Bleach Vol. 6: Death Trilogy Overture

Writer / Artist
Bleach Vol. 6: Death Trilogy Overture
Bleach Vol 6 Death Trilogy Overture review
  • North American Publisher / ISBN: Viz - 978-1-5911-6728-0
  • Volume No.: 6
  • Release date: 2002
  • English language release date: 2005
  • Format: Black and white
  • UPC: 9781591167280
  • Contains adult content?: no
  • Does this pass the Bechdel test?: yes
  • Positive minority portrayal?: no
  • CATEGORIES: Horror, Manga, Young Adult

Ichigo Kurasaki is comfortable enough with his ability to see ghosts, and since his training hasn’t really found many problems in dealing with hollows, predatory husks of those consigned to Hell. However, he was pulled well out of his comfort zone during Right Arm of the Giant, when not only did he have to fight a massive group of hollows, but his friends are also endangered. Fortunately for Orihime, she learns that she’s protected by six strange fairies housed in her hairpins.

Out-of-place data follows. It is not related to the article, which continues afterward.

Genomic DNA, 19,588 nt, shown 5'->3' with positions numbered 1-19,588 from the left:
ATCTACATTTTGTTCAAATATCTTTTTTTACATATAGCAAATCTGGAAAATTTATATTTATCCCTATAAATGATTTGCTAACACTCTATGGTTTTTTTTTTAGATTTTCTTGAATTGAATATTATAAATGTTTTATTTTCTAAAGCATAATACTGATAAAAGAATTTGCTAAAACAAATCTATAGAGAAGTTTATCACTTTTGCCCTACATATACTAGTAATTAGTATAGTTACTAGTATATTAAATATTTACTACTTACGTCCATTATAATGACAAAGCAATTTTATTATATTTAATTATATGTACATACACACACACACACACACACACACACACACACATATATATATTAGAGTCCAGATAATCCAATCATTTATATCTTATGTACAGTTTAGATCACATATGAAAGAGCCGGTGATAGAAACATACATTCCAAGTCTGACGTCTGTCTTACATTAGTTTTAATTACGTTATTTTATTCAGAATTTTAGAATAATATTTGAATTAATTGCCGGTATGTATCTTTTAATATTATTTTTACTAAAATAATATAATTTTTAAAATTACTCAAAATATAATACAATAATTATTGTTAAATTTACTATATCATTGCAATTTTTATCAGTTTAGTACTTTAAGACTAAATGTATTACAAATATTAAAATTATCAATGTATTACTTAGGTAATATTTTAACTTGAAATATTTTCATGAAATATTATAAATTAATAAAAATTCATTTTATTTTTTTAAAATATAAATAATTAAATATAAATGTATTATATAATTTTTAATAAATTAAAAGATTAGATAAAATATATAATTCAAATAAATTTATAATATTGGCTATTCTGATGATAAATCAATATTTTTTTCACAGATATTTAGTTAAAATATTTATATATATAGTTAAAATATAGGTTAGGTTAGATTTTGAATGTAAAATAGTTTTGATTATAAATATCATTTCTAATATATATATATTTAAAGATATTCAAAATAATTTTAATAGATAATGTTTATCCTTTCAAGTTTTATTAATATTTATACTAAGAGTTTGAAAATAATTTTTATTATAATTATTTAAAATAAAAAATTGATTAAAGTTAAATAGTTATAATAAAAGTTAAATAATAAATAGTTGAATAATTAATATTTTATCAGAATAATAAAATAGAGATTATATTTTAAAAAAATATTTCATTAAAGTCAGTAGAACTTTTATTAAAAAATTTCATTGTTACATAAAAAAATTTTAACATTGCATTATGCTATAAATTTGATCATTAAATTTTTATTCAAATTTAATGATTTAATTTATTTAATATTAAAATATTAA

If that seems rather random, then Chad also gaining the ability to see hollows is too great a coincidence, and Tite Kubo doesn’t waste much time in explaining their new talents are a result of their natural abilities drawn out due to being in Ichigo’s proximity. Well, it’s not quite random, but not far off, yet in the fast-paced, action-packed world of Bleach that’s something to be dropped in and glossed over as Kube moves onto the next problem at rocket pace.

Six volumes in and you’re going to know by now whether or not Bleach is for you. This is the same frenetic action that’s characterised the series from the start, the depth wafer-thin, but the twists constant. It almost looks as if Kubo draws at the same pace as he writes, with the action laid out in slashing strokes of ink, the portraits sometimes almost squashed flat by the dialogue. He’s not the greatest storyteller, often carried away by the action, but the pace is so fast the inconsistencies fall by the wayside.

From the revelations here it seems as if Kubo’s only just beginning to get to the bigger picture, which is hardly delaying things considering there are another 68 volumes to go. The Broken Coda picks up the pace.